Ed Bruneteau

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Edward H. "Eddie" Bruneteau (August 1, 1919 – July 30, 2002) was an ice hockey right winger. He was born in St. Boniface, Manitoba. Bruneteau played 181 games with the Detroit Red Wings of the National Hockey League over seven seasons. He also coached the Omaha Lancers for 21 games in the 1986–87 season leading the team to a 0–21 record. Ed is the younger brother of "Mud" Bruneteau, famous for ending the longest overtime game in NHL history, and the grandfather of Matthew, Brett Bruneteau, and Nick Bruneteau all NCAA Division 1 college hockey players. He is also the grandfather of Colton Bruneteau Lower, a Sonar Technician in the United States Navy.

Professional career[edit]

Minor league hockey[edit]

Bruneteau played junior hockey with the Winnipeg Rangers of the MJHL and the Duluth Zephyrs of the TBSHL. He showed promise as a scorer and his rights were traded to the Detroit Red Wings on October 2, 1939 for cash. Detroit allowed Bruneteau to remain in the minors, as a member of the American Hockey Association's Omaha Knights, who were formed after the Zephyrs home rink roof collapsed during a heavy snowstorm in the winter of 1939. He went on to score 28 points in 37 games that season and along with chipping in two goals during a short playoff run.

Playing for the Red Wings[edit]

The following season saw Bruneteau starting again with the Knights, being transferred for a short time to the Indianapolis Capitals of the American Hockey League, and then heading into the big leagues by starting in 11 games for the Red Wings. He rejoined his older brother, Mud, who had joined the team the preceding season. Bruneteau finished the season with a goal and an assist and played in Detroit's first three playoff games before being let go.

Back in the minors[edit]

Bruneteau was signed as a free agent by the Quebec Aces of the Quebec Senior Hockey League on November 13, 1941 and began play on the top line for the 1941–42 season. He scored 28 points in the 38 games of the regular season and the Allan Cup championship. Bruneteau also scored four goals and an assist in the Aces' playoff run. The following season, Bruneteau worked on increasing his speed and it showed. Bruneteau ended the 1942–43 season with 37 points in the 31-game regular season and 23 points in the 9-game Allan Cup Championship. In 1943–44, He scored 41 points in just 25 games and helped the Aces win the Allan Cup by adding another 26 points in their 15 playoff games.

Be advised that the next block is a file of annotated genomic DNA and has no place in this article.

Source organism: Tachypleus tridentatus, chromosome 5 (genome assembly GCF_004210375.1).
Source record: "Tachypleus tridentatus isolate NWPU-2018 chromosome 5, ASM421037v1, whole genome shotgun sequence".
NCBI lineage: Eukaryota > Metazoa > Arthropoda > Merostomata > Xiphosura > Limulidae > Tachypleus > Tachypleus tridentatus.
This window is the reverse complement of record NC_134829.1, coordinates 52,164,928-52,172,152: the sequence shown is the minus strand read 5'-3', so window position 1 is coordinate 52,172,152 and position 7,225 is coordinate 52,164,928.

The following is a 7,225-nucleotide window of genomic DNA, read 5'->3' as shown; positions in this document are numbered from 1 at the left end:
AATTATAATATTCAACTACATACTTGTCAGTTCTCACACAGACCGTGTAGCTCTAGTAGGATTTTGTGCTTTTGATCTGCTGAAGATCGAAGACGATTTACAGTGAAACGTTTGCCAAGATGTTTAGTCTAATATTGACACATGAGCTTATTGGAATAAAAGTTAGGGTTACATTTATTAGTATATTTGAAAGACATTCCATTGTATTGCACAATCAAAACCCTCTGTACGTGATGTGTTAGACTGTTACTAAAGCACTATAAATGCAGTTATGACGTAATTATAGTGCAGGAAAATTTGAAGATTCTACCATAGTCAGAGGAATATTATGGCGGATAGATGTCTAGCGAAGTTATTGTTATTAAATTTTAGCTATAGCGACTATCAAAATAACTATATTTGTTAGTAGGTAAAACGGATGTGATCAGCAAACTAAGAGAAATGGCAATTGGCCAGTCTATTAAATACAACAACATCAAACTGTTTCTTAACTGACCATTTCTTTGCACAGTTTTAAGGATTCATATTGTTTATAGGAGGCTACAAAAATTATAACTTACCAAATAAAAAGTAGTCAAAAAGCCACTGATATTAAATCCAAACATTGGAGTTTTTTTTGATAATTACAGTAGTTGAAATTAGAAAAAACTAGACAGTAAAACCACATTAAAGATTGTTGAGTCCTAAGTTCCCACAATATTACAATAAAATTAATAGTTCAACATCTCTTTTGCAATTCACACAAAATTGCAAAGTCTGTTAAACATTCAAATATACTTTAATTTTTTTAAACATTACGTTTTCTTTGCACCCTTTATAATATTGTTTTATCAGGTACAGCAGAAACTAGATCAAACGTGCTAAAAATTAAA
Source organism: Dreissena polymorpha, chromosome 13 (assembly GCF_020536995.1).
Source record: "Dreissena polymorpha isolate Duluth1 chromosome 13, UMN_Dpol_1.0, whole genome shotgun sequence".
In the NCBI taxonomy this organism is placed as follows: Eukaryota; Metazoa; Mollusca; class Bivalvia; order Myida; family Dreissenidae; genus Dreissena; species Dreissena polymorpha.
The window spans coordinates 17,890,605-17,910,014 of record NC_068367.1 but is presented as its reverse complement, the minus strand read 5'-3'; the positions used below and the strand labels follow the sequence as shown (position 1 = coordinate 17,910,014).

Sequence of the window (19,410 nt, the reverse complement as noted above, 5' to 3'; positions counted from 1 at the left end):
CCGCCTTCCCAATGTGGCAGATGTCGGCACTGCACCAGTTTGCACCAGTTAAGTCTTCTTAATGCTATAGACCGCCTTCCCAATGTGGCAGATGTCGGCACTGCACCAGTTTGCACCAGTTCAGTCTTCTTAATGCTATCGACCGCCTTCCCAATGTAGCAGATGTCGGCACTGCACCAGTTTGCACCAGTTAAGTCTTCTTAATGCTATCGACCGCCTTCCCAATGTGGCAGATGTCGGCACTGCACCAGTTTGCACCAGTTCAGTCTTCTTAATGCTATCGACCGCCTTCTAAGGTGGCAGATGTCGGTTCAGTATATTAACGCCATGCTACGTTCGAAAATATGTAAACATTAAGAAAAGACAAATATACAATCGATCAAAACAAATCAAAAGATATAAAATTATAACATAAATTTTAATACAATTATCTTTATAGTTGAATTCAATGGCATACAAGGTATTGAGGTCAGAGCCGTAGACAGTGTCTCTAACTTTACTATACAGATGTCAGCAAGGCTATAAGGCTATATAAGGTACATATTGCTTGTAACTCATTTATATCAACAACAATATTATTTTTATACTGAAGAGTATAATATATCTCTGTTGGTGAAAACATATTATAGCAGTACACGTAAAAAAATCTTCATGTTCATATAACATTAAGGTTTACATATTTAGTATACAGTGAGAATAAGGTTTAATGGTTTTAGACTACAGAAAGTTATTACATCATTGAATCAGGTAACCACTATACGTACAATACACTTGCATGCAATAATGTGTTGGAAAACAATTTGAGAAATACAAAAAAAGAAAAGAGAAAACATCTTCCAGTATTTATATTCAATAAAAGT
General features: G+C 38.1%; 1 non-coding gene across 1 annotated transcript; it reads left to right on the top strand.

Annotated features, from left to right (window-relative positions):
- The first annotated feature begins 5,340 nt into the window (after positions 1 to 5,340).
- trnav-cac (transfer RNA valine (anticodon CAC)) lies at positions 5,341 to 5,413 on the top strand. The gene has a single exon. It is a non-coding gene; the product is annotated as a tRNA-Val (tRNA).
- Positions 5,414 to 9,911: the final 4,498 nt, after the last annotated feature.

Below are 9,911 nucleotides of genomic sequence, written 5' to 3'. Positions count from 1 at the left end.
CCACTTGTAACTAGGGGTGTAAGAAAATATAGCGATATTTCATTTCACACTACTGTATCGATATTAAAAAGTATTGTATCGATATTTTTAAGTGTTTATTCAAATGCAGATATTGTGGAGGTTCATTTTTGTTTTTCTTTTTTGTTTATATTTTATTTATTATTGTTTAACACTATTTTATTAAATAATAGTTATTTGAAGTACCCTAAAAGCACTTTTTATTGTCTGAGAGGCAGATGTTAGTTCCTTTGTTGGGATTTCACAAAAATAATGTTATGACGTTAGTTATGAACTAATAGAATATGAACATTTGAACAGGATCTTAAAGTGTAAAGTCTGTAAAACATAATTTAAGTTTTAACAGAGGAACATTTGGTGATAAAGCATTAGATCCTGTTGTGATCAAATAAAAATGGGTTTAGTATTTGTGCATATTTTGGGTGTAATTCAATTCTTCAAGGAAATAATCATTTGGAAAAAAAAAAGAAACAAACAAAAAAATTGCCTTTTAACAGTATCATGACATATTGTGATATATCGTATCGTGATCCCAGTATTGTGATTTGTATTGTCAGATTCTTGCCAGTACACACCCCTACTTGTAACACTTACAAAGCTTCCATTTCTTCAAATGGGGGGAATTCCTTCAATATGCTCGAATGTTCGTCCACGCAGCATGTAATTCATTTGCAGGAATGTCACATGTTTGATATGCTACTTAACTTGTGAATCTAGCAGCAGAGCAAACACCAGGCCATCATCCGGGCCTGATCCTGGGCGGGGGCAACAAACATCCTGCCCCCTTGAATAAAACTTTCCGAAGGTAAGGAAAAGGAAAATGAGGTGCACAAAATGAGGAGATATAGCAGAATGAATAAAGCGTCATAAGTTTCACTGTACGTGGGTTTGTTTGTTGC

Playing for the Red Wings, take two[edit]

Bruneteau had made himself valuable again and the Quebec Aces traded him back to the Detroit Red Wings for Bob Thorpe on November 16, 1944. This time Bruneteau made himself a staple on the big team and played three full seasons for Detroit. He often formed a solid line with Carl Liscombe and Murray Armstrong and ended with 77 points over a three year span. After the 1946–47 season, Bruneteau began spending less time in Detroit a more time in the minors. In 1948–49, Bruneteau played his last NHL game, but remained a scoring threat playing for Indianapolis. He knocked in 38 points in 61 games before being moved to rejoin with the Omaha Knights, now of the USHL. He again was reunited with his older brother who was head coach of the Knights. Under his brother's leadership, Bruneteau would score 149 points for Omaha in the two following seasons, including leading the team in scoring in 1949–50 and being named to the USHL Second All-Star Team both years. For the 1951–52 season, Bruneteau would be back with the Indianapolis Capitals, scoring 41 points in 56 games. Detroit released Bruneteau after that season and he found his way to the Milwaukee Clarks of the International Hockey League where he again went on a scoring frenzy, putting up 51 points and being named to the IHL Second All-Star Team. Bruneteau felt he had one more good season in him and spent it playing with the Sherbrooke Saints of the Quebec Hockey League. After scoring 49 points that year, Bruneteau retired from playing ice hockey. He died in Omaha, Nebraska in 2002.

Awards and achievements[edit]

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